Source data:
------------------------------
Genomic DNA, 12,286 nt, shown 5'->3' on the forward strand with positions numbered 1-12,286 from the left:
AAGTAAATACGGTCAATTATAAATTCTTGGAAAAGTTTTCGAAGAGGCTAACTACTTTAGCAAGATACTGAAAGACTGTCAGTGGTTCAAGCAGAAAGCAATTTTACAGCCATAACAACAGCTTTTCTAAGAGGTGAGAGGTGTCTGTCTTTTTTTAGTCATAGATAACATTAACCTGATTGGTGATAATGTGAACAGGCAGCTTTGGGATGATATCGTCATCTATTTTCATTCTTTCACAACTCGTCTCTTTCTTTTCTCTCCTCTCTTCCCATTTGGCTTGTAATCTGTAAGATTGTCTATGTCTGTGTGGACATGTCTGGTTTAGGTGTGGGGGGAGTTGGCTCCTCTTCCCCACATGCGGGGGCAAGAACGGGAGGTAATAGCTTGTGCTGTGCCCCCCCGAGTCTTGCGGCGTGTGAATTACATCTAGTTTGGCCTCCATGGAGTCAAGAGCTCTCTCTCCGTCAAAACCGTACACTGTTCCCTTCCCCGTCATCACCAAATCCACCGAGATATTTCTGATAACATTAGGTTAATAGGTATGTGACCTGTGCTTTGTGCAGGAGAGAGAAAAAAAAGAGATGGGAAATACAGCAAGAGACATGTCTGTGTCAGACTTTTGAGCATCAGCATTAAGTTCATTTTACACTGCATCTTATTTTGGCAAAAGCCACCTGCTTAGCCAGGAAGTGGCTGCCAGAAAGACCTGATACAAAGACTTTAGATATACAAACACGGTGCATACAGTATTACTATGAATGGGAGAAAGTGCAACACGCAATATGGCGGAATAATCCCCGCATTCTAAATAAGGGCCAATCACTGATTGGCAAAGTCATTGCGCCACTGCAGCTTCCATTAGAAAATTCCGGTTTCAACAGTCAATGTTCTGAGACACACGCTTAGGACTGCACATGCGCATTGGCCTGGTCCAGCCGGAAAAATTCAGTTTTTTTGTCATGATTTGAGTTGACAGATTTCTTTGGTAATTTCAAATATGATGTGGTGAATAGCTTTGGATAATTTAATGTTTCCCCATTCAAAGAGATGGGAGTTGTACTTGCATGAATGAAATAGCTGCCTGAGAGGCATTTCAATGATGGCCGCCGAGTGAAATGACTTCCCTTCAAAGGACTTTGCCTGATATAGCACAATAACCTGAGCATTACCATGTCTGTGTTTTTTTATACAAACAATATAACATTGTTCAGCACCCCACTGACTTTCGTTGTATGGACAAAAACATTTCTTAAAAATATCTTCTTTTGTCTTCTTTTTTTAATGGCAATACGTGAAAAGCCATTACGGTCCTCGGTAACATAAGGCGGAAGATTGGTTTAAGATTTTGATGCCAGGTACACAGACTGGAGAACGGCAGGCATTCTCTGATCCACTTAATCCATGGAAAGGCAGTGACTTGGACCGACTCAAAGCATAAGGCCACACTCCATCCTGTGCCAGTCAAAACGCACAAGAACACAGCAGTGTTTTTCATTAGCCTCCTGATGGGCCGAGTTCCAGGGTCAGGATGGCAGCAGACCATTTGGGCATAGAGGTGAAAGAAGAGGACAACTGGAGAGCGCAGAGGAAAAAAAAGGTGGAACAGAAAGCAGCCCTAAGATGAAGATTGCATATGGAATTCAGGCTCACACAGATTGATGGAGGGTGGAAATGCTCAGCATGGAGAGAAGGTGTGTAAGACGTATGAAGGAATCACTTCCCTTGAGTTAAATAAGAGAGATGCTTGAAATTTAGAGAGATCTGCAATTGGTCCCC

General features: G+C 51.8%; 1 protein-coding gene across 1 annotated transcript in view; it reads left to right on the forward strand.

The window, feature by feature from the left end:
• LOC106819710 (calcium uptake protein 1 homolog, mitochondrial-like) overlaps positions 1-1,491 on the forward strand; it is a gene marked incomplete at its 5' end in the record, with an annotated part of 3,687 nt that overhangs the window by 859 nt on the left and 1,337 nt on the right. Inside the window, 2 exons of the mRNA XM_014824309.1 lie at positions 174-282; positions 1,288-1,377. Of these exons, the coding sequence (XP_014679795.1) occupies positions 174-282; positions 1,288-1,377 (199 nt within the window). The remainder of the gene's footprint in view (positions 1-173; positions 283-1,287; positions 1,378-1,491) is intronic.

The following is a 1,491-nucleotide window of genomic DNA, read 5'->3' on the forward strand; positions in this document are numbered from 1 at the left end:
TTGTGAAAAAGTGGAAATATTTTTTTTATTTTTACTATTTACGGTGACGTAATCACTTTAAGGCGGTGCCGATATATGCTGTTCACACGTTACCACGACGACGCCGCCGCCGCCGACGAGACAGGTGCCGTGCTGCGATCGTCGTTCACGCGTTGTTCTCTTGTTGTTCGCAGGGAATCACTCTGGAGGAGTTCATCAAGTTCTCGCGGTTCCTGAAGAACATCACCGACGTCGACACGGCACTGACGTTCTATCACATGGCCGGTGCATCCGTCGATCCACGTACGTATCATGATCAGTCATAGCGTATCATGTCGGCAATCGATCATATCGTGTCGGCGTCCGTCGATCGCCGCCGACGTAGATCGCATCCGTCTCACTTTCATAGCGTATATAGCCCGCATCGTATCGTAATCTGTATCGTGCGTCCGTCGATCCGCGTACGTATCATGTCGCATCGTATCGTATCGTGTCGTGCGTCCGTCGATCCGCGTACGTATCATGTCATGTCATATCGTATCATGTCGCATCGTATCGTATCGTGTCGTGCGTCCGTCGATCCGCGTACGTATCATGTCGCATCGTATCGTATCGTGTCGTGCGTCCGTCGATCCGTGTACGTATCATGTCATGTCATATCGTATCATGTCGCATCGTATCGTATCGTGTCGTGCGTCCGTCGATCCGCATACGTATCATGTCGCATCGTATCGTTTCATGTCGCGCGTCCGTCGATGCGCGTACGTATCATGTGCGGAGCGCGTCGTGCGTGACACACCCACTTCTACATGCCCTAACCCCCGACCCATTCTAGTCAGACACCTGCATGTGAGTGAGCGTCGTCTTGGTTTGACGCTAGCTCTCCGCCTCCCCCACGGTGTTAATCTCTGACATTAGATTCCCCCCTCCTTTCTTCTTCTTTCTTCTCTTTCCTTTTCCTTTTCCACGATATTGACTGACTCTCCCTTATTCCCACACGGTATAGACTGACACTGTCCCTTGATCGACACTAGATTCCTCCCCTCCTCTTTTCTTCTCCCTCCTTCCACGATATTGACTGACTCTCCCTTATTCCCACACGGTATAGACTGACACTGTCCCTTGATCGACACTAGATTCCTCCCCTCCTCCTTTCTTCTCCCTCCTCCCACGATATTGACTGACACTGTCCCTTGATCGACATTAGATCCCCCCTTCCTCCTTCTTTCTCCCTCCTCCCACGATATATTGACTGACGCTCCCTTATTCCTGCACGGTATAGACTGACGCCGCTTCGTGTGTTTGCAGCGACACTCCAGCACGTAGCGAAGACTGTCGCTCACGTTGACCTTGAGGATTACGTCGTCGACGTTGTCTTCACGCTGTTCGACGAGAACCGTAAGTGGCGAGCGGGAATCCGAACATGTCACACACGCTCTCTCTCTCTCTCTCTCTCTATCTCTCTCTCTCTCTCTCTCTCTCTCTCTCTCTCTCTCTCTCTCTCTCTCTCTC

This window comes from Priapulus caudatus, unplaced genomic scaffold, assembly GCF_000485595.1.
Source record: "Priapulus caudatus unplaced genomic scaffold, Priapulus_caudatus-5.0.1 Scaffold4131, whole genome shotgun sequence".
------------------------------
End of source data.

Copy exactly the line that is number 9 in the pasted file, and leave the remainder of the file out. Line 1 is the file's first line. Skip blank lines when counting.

Source record: "Priapulus caudatus unplaced genomic scaffold, Priapulus_caudatus-5.0.1 Scaffold4131, whole genome shotgun sequence".